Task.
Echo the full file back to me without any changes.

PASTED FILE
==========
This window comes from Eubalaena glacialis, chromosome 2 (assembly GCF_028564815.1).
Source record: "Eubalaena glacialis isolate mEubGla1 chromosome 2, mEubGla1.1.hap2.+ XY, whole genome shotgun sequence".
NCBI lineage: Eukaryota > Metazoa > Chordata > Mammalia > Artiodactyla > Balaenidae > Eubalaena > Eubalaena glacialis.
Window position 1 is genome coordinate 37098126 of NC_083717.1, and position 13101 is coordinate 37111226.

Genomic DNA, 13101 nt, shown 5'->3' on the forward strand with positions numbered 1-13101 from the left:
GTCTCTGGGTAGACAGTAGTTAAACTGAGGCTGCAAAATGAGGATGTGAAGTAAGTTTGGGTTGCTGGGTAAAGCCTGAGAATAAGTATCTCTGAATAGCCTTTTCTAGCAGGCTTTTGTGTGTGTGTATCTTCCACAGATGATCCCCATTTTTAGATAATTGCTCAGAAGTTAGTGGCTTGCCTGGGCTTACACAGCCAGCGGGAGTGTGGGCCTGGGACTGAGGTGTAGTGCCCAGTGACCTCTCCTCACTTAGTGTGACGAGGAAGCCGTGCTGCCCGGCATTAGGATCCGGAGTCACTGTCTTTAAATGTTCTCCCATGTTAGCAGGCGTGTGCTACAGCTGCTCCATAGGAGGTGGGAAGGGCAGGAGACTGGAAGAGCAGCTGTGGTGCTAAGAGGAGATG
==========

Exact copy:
This window comes from Eubalaena glacialis, chromosome 2 (assembly GCF_028564815.1).
Source record: "Eubalaena glacialis isolate mEubGla1 chromosome 2, mEubGla1.1.hap2.+ XY, whole genome shotgun sequence".
NCBI lineage: Eukaryota > Metazoa > Chordata > Mammalia > Artiodactyla > Balaenidae > Eubalaena > Eubalaena glacialis.
Window position 1 is genome coordinate 37098126 of NC_083717.1, and position 13101 is coordinate 37111226.

Genomic DNA, 13101 nt, shown 5'->3' on the forward strand with positions numbered 1-13101 from the left:
GTCTCTGGGTAGACAGTAGTTAAACTGAGGCTGCAAAATGAGGATGTGAAGTAAGTTTGGGTTGCTGGGTAAAGCCTGAGAATAAGTATCTCTGAATAGCCTTTTCTAGCAGGCTTTTGTGTGTGTGTATCTTCCACAGATGATCCCCATTTTTAGATAATTGCTCAGAAGTTAGTGGCTTGCCTGGGCTTACACAGCCAGCGGGAGTGTGGGCCTGGGACTGAGGTGTAGTGCCCAGTGACCTCTCCTCACTTAGTGTGACGAGGAAGCCGTGCTGCCCGGCATTAGGATCCGGAGTCACTGTCTTTAAATGTTCTCCCATGTTAGCAGGCGTGTGCTACAGCTGCTCCATAGGAGGTGGGAAGGGCAGGAGACTGGAAGAGCAGCTGTGGTGCTAAGAGGAGATG